What we must do is develop curricula that will serve as a foundation for first-graders to lean on when, as young adults, they begin to focus on solving these thorny and sophisticated problems. For example, wouldn't it make sense to start teaching a second language to preschoolers and NOT wait until they are in the 7th grade (as is the current practice in the Montpelier school system)?
Everyone who has ever had a child (or read the research literature) knows that it is during these formative years that our "language centers" are at their most receptive. Regardless of what captures the imagination of a young learner enough to cause him/her to dedicate a career to it as an adult, being able to converse with colleagues from Spain, Egypt, China and Russia who are working on the same issue(s) will certainly be advantageous.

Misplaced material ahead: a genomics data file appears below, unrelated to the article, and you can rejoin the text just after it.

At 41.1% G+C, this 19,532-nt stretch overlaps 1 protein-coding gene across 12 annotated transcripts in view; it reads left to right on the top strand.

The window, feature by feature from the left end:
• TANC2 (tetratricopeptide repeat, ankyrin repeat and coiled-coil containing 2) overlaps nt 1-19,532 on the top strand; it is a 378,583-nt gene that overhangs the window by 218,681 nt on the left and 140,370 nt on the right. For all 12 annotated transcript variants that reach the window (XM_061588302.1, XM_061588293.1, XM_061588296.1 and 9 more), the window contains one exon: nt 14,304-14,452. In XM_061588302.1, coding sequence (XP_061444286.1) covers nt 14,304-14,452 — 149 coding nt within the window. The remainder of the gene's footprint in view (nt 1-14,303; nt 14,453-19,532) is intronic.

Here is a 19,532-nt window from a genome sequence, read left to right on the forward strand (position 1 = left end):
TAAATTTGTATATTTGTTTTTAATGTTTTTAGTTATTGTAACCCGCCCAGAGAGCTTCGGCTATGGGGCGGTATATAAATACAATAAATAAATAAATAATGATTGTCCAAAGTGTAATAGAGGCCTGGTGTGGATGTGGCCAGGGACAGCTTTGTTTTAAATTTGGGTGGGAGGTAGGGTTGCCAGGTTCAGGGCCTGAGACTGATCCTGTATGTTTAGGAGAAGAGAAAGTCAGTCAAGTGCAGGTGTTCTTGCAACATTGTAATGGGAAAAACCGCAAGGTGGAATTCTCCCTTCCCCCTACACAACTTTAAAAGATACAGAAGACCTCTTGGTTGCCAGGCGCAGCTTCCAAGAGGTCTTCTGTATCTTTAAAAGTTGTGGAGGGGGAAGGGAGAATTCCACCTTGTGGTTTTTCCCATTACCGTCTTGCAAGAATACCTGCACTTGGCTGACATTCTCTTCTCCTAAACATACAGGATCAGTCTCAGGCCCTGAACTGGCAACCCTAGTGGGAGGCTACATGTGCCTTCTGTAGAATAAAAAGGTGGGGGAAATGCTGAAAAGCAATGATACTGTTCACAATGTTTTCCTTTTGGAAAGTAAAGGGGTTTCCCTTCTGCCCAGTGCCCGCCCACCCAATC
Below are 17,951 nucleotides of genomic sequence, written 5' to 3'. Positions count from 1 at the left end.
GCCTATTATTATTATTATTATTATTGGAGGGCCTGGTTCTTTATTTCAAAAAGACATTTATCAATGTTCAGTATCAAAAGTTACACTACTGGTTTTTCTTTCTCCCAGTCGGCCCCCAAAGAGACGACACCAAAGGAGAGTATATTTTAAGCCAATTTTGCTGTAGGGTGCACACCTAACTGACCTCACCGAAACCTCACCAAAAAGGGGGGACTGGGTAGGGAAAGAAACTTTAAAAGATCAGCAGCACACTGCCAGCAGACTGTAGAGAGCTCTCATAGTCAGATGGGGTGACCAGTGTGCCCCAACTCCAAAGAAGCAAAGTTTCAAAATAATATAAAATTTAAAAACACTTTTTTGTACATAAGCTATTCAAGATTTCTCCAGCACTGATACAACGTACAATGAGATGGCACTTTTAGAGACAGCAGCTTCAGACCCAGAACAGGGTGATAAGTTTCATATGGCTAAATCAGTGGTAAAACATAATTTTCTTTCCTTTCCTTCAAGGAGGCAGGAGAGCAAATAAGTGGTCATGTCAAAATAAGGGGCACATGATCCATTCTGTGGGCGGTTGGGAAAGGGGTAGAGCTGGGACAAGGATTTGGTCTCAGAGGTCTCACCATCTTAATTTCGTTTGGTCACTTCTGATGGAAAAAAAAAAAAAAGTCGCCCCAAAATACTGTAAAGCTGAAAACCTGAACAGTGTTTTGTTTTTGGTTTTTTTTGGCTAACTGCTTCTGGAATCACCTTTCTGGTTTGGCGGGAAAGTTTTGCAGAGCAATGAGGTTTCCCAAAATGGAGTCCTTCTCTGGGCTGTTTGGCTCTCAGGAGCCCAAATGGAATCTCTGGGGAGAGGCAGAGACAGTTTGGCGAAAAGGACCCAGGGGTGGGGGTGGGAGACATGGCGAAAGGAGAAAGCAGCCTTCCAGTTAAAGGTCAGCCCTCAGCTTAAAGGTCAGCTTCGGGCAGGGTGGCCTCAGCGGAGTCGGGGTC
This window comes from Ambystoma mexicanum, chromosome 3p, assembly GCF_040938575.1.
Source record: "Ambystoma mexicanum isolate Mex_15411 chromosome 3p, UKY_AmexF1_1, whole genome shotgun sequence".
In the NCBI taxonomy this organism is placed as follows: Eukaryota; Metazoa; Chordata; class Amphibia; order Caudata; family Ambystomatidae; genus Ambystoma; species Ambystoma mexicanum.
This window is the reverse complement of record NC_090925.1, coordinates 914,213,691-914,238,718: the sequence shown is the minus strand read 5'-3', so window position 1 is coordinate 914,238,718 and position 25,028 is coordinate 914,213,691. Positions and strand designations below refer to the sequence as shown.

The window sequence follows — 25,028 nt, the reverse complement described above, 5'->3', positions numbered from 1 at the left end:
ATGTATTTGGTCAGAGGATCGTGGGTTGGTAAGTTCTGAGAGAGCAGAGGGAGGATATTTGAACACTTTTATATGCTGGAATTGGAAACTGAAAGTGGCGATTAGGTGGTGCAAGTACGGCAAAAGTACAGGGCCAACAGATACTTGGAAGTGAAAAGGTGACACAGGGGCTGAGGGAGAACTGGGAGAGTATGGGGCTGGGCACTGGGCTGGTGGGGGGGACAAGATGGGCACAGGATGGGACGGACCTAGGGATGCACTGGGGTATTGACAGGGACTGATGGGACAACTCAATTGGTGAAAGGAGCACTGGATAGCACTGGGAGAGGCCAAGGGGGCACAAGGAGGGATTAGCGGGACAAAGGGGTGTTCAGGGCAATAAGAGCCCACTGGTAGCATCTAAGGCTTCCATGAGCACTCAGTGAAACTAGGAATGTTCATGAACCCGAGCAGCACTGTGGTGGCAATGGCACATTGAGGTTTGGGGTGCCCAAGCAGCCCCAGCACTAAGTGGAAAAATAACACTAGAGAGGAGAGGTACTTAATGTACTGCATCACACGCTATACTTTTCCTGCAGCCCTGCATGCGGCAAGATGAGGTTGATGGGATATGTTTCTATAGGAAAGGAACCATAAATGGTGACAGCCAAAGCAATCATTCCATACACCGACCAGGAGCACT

Science and math are important, no doubt. So here's another idea: why don't we go crazy and hire some Hispanic, Arabic, Chinese, or Russian teachers to teach those subjects in their native language once our kids have enough basic linguistic knowledge under their belts? I say kill two birds with one stone: learn the language AND learn geometry! I know it can be done because I know people from Spain, Egypt, China, and Russia, and every one of them learned geometry, and lots more besides.
So right now, what do I think the goal of education should be? Simple. To help every child discover for him or herself the joy of lifelong learning.
What feeds this desire?